Although the requirements of the Sarbanes-Oxley Act of 2002, passed by Congress in the wake of the Enron and Worldcom scandals, are applicable only to the nearly 12,000 companies that file reports with the Securities and Exchange Commission, some of the principles contained in the act provide strong guidance on how all companies should conduct their businesses — and their meetings.

Section 404 of SOX requires management of public companies to annually assess the effectiveness of their internal control structure and procedures for financial reporting, and for outside auditors to attest to the assessment made by management. Having internal financial controls in place generally means that all expenditures are supported by documentation (e.g., invoices or receipts) showing the purpose of the expenditure and whether it was made pursuant to an underlying contract.

How does this affect meeting planners? For one, doing business on a handshake is no longer acceptable. Hiring outsiders to perform any service should be done only in accordance with a contract that clearly spells out the rights and responsibilities of both parties, the compensation to be provided, and the timing of such payments, as well as the conditions under which the contractual arrangement can be terminated, whether by an outside event (e.g., force majeure) or by one party deciding not to proceed further.

It's always best to secure at least two bids or proposals for any product or service and to review carefully the competing proposals. SOX does not require that the low bid always has to be adopted, but adopting a higher-cost proposal should always be accompanied by some documented rationale, such as the provision of greater services, a better track record, etc.

Many smaller companies are often hesitant — usually for cost reasons — to employ lawyers to review contracts. But careful contract review is especially important when signing documents with hotels and other venues because the liability for food and beverage, as well as failure to meet room-block and F&B commitments, can be significant. Virtually every word in hotel contracts needs to be scrutinized because of the potential for misinterpretation later if a term is not clear.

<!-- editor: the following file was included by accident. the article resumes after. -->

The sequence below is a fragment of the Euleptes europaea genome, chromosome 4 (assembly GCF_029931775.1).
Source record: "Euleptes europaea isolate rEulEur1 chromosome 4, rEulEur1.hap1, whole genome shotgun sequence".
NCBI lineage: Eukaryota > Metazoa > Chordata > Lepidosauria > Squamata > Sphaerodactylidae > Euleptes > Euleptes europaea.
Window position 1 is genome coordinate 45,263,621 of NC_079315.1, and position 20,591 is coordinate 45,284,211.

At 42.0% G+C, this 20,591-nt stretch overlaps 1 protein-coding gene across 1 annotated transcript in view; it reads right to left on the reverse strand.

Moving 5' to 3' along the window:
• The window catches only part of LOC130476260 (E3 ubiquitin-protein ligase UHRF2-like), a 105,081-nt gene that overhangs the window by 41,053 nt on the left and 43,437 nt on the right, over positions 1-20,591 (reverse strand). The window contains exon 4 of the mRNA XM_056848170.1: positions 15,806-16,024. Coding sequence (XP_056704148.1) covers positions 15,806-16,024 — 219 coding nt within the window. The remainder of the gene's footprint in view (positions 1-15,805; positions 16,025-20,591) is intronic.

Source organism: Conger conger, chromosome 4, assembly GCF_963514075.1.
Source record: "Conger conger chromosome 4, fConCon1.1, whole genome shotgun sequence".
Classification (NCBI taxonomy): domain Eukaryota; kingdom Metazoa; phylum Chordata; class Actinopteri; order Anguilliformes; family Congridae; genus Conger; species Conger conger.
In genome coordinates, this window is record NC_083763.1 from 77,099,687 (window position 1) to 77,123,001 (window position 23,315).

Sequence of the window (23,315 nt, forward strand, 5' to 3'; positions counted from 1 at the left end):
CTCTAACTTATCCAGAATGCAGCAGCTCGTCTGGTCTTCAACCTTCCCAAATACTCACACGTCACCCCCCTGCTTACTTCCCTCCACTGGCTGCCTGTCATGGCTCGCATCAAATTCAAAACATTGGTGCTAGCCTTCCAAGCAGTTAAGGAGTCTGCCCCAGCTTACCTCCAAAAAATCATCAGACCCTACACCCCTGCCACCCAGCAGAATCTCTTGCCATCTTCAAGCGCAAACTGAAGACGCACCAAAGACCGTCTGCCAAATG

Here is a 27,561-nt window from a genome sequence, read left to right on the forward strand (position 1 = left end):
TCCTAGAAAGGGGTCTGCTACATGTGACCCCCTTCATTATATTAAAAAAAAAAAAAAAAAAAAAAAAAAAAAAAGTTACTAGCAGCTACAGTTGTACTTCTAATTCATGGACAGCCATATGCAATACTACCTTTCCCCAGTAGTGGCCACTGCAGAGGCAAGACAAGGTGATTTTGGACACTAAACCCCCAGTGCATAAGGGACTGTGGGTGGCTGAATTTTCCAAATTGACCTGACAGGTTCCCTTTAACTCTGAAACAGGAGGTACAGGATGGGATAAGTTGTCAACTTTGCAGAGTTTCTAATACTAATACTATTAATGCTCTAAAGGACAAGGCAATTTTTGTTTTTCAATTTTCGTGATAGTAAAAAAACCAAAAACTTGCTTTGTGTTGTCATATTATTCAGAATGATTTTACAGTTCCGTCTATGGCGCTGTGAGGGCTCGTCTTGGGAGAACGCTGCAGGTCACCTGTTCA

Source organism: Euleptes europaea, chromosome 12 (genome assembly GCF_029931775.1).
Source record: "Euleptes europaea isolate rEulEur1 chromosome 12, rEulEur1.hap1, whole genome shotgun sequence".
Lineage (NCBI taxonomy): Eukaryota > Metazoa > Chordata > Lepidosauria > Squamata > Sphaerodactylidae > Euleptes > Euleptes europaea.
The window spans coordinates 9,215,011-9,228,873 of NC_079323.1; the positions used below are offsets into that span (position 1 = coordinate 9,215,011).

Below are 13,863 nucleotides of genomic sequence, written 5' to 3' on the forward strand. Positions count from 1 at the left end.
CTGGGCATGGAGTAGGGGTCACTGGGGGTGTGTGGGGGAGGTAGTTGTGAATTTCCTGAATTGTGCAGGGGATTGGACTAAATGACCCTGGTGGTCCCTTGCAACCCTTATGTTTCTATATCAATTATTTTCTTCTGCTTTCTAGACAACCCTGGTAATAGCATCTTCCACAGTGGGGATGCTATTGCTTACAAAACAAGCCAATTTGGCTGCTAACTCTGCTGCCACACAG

Most public companies have adopted a code of ethics in the wake of SOX, and have made them applicable to all employees — not just financial executives, as the law requires. A good code of ethics will deal specifically with situations such as whether employees may accept gifts or benefits from suppliers. Most tend to ban them, but such total prohibitions often ignore the realities of planning meetings. After all, taking a comp hotel room during a site inspection is a form of gift or benefit from a supplier. So, it's important when drafting a code of ethics to consider distinguishing between supplier gifts that benefit the company and gifts that benefit only an individual.

At present, SOX is only applicable to public companies, but it is probably only one scandal away from being made mandatory for all organizations. A good planner will get the jump on this possibility and implement SOX-like procedures now.




James M. Goldberg is a principal in the Washington, D.C., law firm of Goldberg & Associates, PLLC (www.assnlaw.com). His practice focuses on representing associations, corporations, and independent meeting and event planners in their dealings with hotels and other suppliers. He is the author of The Meeting Planner's Legal Handbook.

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